Everton spent most of the late forties in the bottom half of the table.  By mid-February 1951, both sides were battling relegation.  Everton were in eighteenth place, two points ahead of Chelsea in nineteenth who had three games in hand.  The Toffees boosted their chances of survival with a 3-0 win over Chelsea at Goodison Park.  After a further home win over Fulham a week later, Everton would fail to win the next nine games.  Their barren spell ended with a 1-0 away win over Derby County in their penultimate game.  Everton would go into the final game of the 1950/51 season two points clear of the drop, with Chelsea below them as well as Sheffield Wednesday who the Toffees would meet on the final Saturday of the season.

 

The Owls would hammer Everton 0-6 at Hillsborough to consign them to the drop, finishing rock bottom.  Despite such a thumping win, Wednesday too would be relegated after Chelsea’s 4-0 victory over Bolton at Stamford Bridge – with two goals apiece for Bobby Smith and Roy Bentley - kept them in the top flight on goal average by 0.04 of a goal.  Consequently, the Toffees spent the following three seasons in the second tier – their longest ever period outside of the top flight.  Everton returned as Second tier runners up in 1953/54.  Their first visit back at Stamford Bridge in September 1954 would see the Toffees run out 2-0 winners in front of 59,199 spectators and unbeknown to the Evertonians at the time, this would be their last away league win over Chelsea for the next twenty three years.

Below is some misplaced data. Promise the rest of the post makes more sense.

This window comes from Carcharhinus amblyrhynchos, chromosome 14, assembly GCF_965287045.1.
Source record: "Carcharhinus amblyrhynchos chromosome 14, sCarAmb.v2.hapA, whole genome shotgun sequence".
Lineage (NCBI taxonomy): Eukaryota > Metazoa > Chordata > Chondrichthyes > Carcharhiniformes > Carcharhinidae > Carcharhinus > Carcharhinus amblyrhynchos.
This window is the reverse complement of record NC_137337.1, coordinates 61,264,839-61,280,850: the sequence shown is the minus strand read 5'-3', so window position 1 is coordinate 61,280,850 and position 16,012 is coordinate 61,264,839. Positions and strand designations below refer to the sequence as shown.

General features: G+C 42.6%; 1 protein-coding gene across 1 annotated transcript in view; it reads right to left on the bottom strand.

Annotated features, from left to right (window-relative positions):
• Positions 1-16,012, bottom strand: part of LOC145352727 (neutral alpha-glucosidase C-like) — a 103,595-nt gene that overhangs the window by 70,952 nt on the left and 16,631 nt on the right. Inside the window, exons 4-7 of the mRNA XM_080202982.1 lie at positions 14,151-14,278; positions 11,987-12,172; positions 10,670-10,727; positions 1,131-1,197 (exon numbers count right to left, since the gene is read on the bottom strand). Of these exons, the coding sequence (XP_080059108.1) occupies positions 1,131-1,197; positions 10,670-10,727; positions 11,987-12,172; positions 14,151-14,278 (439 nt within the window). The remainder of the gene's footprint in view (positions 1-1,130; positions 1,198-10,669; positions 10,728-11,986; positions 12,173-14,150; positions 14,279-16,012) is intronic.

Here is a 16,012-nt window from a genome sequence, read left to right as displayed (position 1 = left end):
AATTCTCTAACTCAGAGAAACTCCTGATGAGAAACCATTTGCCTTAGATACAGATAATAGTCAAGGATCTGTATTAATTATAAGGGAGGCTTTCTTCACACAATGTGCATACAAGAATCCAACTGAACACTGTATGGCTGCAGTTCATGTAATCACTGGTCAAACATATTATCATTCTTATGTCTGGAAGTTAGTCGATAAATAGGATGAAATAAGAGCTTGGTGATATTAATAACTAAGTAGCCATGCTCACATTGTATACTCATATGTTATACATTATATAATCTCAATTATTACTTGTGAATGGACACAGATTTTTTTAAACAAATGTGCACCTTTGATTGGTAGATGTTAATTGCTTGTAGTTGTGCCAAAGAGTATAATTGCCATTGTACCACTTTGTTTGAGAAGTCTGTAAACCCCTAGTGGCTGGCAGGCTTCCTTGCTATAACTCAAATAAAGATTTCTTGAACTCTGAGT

The following February, Chelsea were four points from the top of the table in sixth place on visiting Goodison Park.  The two sides played out a 1-1 draw, with Roy Bentley on target for Chelsea and Tony McNamara for Everton.  For the remainder of the season however, Chelsea would lose just two games and secure their first ever League title under the stewardship of Ted Drake.  Their defence of the title in 1955/56 would be the first of seven straight bottom half finishes for Chelsea.  One bright spot however would be a 6-1 thrashing of Everton at Stamford Bridge in front of just 13,825 people in mid-April 1956, with goals for Jim Lewis, two for Les Stubbs and a hat-trick for Roy Bentley.